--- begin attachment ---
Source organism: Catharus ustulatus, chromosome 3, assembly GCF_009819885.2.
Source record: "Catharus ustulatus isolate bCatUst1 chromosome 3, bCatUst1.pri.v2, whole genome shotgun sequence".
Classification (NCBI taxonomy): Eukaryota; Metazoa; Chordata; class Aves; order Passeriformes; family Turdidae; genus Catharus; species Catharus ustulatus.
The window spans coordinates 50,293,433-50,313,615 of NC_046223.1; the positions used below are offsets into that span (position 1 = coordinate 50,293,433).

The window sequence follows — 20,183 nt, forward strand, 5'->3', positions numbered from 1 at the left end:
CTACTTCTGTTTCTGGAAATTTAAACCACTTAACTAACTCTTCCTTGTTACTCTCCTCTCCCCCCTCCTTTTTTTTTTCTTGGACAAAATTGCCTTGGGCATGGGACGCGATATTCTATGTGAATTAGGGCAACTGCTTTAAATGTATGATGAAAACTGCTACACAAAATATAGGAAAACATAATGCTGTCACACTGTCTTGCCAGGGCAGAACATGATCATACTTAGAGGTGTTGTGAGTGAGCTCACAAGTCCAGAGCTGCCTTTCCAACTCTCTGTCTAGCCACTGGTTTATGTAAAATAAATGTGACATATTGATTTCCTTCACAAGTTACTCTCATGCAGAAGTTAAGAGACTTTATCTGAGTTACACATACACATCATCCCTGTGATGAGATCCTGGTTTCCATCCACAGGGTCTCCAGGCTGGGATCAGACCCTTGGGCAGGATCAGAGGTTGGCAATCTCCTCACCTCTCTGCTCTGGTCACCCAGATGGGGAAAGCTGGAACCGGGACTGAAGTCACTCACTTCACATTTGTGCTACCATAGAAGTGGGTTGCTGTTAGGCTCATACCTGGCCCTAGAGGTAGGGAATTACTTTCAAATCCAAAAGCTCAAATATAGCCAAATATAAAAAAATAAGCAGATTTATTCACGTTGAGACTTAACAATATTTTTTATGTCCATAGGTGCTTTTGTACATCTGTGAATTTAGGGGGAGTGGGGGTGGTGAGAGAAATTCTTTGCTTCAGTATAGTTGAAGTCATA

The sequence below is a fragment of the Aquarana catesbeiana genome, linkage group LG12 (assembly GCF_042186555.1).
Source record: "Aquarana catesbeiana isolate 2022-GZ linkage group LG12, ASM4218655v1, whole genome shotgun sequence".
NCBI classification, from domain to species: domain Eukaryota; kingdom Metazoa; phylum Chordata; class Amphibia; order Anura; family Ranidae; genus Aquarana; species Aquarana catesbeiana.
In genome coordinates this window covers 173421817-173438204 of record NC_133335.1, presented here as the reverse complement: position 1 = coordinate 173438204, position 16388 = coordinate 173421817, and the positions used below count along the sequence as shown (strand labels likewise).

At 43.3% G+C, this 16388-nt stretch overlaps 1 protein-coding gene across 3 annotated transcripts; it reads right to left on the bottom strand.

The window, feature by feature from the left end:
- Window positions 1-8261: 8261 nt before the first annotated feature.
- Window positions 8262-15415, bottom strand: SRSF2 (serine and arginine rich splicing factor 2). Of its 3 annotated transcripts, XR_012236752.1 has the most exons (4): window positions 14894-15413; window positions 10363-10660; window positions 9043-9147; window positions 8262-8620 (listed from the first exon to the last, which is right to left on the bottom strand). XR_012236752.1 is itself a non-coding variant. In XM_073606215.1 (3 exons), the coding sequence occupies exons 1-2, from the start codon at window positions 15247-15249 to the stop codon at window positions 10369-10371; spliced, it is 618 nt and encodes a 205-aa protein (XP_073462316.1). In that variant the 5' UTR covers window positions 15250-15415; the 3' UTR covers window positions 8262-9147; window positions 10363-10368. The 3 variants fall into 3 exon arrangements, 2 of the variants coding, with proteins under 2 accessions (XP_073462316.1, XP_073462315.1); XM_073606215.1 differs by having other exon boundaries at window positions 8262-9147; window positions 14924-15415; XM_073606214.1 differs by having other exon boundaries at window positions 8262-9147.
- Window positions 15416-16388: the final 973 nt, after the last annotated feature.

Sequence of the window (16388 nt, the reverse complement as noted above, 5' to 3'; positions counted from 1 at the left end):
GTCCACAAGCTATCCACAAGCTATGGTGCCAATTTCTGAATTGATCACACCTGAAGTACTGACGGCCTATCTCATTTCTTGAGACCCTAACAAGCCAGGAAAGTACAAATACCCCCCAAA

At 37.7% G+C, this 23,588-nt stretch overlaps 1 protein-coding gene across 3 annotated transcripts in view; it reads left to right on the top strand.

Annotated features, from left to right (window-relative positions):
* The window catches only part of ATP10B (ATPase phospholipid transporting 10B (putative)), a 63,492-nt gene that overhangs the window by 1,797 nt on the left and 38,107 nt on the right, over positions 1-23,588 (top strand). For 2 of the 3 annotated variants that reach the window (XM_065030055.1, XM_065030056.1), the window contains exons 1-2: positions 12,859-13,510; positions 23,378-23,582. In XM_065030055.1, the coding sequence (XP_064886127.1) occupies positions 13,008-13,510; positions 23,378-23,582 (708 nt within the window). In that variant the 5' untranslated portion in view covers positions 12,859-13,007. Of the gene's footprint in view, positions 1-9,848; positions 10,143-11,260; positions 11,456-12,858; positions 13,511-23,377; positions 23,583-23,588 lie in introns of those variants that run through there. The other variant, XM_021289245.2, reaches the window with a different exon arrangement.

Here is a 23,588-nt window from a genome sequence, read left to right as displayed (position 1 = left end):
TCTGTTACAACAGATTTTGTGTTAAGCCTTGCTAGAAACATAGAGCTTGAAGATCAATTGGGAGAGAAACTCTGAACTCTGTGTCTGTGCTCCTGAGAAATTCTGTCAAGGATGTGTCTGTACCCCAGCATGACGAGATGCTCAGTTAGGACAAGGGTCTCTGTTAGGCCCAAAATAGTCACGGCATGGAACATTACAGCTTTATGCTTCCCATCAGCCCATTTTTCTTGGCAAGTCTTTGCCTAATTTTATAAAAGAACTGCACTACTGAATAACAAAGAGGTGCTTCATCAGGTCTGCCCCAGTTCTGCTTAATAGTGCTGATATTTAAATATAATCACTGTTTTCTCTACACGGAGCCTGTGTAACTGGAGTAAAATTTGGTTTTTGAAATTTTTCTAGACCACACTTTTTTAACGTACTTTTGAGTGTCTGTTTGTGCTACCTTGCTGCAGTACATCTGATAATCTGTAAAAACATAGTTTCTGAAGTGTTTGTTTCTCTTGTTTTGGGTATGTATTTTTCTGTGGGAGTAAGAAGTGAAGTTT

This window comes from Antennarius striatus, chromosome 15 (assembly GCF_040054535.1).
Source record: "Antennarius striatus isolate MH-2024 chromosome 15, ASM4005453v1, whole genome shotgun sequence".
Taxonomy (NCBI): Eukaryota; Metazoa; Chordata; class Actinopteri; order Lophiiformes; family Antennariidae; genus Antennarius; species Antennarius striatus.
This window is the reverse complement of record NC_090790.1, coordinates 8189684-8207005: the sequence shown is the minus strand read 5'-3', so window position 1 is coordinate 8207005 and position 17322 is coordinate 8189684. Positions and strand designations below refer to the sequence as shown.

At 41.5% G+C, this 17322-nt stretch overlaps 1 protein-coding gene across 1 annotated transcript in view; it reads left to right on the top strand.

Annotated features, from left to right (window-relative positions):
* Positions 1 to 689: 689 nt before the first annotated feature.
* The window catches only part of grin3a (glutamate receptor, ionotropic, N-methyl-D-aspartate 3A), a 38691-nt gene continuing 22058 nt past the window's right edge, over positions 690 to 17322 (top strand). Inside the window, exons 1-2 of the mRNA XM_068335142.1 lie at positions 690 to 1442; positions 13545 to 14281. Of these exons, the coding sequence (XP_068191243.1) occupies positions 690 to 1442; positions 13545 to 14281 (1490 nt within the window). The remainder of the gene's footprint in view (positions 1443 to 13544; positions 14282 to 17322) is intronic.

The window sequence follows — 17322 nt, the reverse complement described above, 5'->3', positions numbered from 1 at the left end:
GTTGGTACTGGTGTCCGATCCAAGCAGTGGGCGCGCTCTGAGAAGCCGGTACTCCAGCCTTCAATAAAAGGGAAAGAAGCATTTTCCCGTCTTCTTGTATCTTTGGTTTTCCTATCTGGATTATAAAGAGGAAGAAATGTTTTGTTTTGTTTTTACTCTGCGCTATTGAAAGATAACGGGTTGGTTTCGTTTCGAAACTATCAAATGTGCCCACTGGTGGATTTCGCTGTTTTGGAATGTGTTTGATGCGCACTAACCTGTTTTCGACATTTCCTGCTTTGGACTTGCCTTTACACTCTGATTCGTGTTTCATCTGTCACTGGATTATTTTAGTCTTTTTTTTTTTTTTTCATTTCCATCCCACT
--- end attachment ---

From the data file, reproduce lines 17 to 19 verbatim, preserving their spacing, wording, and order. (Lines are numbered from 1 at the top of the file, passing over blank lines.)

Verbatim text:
GTCCACAAGCTATCCACAAGCTATGGTGCCAATTTCTGAATTGATCACACCTGAAGTACTGACGGCCTATCTCATTTCTTGAGACCCTAACAAGCCAGGAAAGTACAAATACCCCCCAAA

At 37.7% G+C, this 23,588-nt stretch overlaps 1 protein-coding gene across 3 annotated transcripts in view; it reads left to right on the top strand.

Annotated features, from left to right (window-relative positions):